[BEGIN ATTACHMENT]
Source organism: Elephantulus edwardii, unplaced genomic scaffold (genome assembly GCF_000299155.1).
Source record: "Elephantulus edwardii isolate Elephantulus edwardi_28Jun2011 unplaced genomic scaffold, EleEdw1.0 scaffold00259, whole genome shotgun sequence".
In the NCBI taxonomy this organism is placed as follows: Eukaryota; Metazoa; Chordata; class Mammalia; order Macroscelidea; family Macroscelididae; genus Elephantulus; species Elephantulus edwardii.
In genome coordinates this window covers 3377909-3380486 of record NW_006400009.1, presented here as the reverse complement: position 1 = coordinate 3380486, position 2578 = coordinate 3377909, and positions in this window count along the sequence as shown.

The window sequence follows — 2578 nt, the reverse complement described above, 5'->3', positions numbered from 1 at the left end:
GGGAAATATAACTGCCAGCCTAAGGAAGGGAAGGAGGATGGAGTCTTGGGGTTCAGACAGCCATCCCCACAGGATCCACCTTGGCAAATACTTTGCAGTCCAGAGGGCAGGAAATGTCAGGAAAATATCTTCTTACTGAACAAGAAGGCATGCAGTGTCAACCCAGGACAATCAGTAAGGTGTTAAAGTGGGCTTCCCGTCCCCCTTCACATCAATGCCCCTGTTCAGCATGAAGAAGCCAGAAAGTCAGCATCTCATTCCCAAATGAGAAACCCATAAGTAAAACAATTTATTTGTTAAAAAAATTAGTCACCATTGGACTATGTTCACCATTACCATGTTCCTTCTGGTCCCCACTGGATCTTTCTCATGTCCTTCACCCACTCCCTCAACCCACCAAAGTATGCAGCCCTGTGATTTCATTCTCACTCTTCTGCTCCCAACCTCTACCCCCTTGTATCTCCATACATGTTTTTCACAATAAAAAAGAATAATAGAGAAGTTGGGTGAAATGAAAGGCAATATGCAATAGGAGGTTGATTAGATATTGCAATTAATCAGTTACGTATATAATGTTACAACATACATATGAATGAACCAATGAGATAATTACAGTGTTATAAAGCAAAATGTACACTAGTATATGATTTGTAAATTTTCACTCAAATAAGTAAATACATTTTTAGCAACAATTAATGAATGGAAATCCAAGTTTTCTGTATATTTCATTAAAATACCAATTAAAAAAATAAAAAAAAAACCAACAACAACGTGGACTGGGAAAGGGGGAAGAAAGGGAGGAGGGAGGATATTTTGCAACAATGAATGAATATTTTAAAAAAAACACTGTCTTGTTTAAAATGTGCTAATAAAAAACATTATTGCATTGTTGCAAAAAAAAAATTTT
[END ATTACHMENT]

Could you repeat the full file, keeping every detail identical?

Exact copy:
Source organism: Elephantulus edwardii, unplaced genomic scaffold (genome assembly GCF_000299155.1).
Source record: "Elephantulus edwardii isolate Elephantulus edwardi_28Jun2011 unplaced genomic scaffold, EleEdw1.0 scaffold00259, whole genome shotgun sequence".
In the NCBI taxonomy this organism is placed as follows: Eukaryota; Metazoa; Chordata; class Mammalia; order Macroscelidea; family Macroscelididae; genus Elephantulus; species Elephantulus edwardii.
In genome coordinates this window covers 3377909-3380486 of record NW_006400009.1, presented here as the reverse complement: position 1 = coordinate 3380486, position 2578 = coordinate 3377909, and positions in this window count along the sequence as shown.

The window sequence follows — 2578 nt, the reverse complement described above, 5'->3', positions numbered from 1 at the left end:
GGGAAATATAACTGCCAGCCTAAGGAAGGGAAGGAGGATGGAGTCTTGGGGTTCAGACAGCCATCCCCACAGGATCCACCTTGGCAAATACTTTGCAGTCCAGAGGGCAGGAAATGTCAGGAAAATATCTTCTTACTGAACAAGAAGGCATGCAGTGTCAACCCAGGACAATCAGTAAGGTGTTAAAGTGGGCTTCCCGTCCCCCTTCACATCAATGCCCCTGTTCAGCATGAAGAAGCCAGAAAGTCAGCATCTCATTCCCAAATGAGAAACCCATAAGTAAAACAATTTATTTGTTAAAAAAATTAGTCACCATTGGACTATGTTCACCATTACCATGTTCCTTCTGGTCCCCACTGGATCTTTCTCATGTCCTTCACCCACTCCCTCAACCCACCAAAGTATGCAGCCCTGTGATTTCATTCTCACTCTTCTGCTCCCAACCTCTACCCCCTTGTATCTCCATACATGTTTTTCACAATAAAAAAGAATAATAGAGAAGTTGGGTGAAATGAAAGGCAATATGCAATAGGAGGTTGATTAGATATTGCAATTAATCAGTTACGTATATAATGTTACAACATACATATGAATGAACCAATGAGATAATTACAGTGTTATAAAGCAAAATGTACACTAGTATATGATTTGTAAATTTTCACTCAAATAAGTAAATACATTTTTAGCAACAATTAATGAATGGAAATCCAAGTTTTCTGTATATTTCATTAAAATACCAATTAAAAAAATAAAAAAAAAACCAACAACAACGTGGACTGGGAAAGGGGGAAGAAAGGGAGGAGGGAGGATATTTTGCAACAATGAATGAATATTTTAAAAAAAACACTGTCTTGTTTAAAATGTGCTAATAAAAAACATTATTGCATTGTTGCAAAAAAAAAATTTT